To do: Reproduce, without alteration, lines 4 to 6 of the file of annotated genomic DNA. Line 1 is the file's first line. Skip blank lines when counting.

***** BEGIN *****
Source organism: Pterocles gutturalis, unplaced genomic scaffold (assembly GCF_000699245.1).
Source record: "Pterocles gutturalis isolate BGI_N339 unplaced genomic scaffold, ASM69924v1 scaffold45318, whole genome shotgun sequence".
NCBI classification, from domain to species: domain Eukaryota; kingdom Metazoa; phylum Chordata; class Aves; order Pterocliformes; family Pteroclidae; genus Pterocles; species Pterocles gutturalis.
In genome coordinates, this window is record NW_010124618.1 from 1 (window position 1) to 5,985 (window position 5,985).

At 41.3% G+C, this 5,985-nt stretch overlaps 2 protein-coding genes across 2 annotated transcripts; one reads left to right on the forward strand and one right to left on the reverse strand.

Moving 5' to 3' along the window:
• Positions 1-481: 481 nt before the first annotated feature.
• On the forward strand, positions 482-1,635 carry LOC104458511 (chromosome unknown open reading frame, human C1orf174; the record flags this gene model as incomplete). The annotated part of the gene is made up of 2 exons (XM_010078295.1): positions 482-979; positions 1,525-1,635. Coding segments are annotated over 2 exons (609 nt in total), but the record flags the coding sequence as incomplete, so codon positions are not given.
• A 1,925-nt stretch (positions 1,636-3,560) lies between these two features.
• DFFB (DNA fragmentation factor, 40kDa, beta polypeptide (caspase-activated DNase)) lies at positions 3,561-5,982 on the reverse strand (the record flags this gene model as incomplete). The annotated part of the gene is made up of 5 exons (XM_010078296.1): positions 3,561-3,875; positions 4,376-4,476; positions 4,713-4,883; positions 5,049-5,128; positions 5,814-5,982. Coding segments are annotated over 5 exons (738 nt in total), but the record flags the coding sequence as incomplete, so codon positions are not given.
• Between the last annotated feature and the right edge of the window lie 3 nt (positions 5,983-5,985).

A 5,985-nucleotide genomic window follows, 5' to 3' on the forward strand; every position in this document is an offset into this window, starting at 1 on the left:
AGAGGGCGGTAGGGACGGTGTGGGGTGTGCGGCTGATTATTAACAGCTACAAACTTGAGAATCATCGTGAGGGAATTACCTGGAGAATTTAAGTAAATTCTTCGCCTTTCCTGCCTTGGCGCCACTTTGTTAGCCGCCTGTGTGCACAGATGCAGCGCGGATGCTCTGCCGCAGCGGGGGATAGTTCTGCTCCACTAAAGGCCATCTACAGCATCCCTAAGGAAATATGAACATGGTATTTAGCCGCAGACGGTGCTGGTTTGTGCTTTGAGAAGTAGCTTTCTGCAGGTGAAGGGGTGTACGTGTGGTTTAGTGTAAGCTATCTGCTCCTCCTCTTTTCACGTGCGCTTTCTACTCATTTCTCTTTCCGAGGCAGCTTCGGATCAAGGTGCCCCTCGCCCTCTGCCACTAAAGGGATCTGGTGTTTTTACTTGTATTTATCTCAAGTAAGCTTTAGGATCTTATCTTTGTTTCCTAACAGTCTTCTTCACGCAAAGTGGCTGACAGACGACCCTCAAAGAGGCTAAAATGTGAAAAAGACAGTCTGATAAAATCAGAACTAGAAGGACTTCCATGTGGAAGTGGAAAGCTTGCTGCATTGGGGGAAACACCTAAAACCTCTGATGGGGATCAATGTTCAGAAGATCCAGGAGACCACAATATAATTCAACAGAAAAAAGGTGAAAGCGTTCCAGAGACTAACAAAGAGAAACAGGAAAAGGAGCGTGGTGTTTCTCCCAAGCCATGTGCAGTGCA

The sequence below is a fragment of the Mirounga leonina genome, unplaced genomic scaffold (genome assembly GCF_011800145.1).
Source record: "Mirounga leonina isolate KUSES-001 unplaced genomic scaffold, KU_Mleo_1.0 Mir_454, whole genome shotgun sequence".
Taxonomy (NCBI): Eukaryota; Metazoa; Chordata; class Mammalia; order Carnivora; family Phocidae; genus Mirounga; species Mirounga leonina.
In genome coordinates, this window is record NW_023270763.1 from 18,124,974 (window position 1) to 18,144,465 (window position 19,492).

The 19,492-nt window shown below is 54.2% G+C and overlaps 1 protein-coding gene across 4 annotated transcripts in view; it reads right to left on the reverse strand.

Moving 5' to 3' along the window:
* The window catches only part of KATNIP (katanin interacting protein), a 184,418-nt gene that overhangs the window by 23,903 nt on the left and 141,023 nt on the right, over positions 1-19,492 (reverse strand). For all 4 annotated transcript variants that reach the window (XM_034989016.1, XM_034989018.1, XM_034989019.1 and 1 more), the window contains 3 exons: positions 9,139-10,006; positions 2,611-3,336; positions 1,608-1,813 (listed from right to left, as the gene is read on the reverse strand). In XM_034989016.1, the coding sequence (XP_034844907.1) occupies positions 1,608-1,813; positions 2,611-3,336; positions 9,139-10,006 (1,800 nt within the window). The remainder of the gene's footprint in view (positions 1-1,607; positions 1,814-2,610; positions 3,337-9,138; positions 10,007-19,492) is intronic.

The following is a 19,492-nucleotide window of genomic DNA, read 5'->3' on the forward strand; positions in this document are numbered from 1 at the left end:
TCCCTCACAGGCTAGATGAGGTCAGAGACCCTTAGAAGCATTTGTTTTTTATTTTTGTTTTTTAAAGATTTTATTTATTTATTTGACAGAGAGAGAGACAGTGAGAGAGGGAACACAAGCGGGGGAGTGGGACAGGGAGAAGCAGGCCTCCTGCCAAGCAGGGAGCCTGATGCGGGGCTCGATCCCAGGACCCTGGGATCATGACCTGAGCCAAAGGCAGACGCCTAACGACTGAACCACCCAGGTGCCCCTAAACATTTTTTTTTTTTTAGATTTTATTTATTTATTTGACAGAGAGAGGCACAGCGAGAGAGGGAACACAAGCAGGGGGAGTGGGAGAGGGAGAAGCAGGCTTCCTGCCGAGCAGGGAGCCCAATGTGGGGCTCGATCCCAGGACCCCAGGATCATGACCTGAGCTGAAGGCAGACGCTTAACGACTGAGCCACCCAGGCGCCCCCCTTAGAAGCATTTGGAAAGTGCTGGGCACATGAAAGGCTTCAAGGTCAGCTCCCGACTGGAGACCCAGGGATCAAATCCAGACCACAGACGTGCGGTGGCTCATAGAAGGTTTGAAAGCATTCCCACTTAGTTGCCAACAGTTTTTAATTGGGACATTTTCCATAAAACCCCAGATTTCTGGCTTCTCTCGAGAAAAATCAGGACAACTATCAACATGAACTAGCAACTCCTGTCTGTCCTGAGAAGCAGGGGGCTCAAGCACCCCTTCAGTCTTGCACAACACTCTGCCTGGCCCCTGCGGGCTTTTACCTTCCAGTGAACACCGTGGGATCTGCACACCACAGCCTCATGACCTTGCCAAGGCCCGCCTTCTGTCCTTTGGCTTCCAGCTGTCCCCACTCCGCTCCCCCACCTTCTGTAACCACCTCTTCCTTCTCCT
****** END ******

In genome coordinates, this window is record NW_010124618.1 from 1 (window position 1) to 5,985 (window position 5,985).

At 41.3% G+C, this 5,985-nt stretch overlaps 2 protein-coding genes across 2 annotated transcripts; one reads left to right on the forward strand and one right to left on the reverse strand.

Moving 5' to 3' along the window: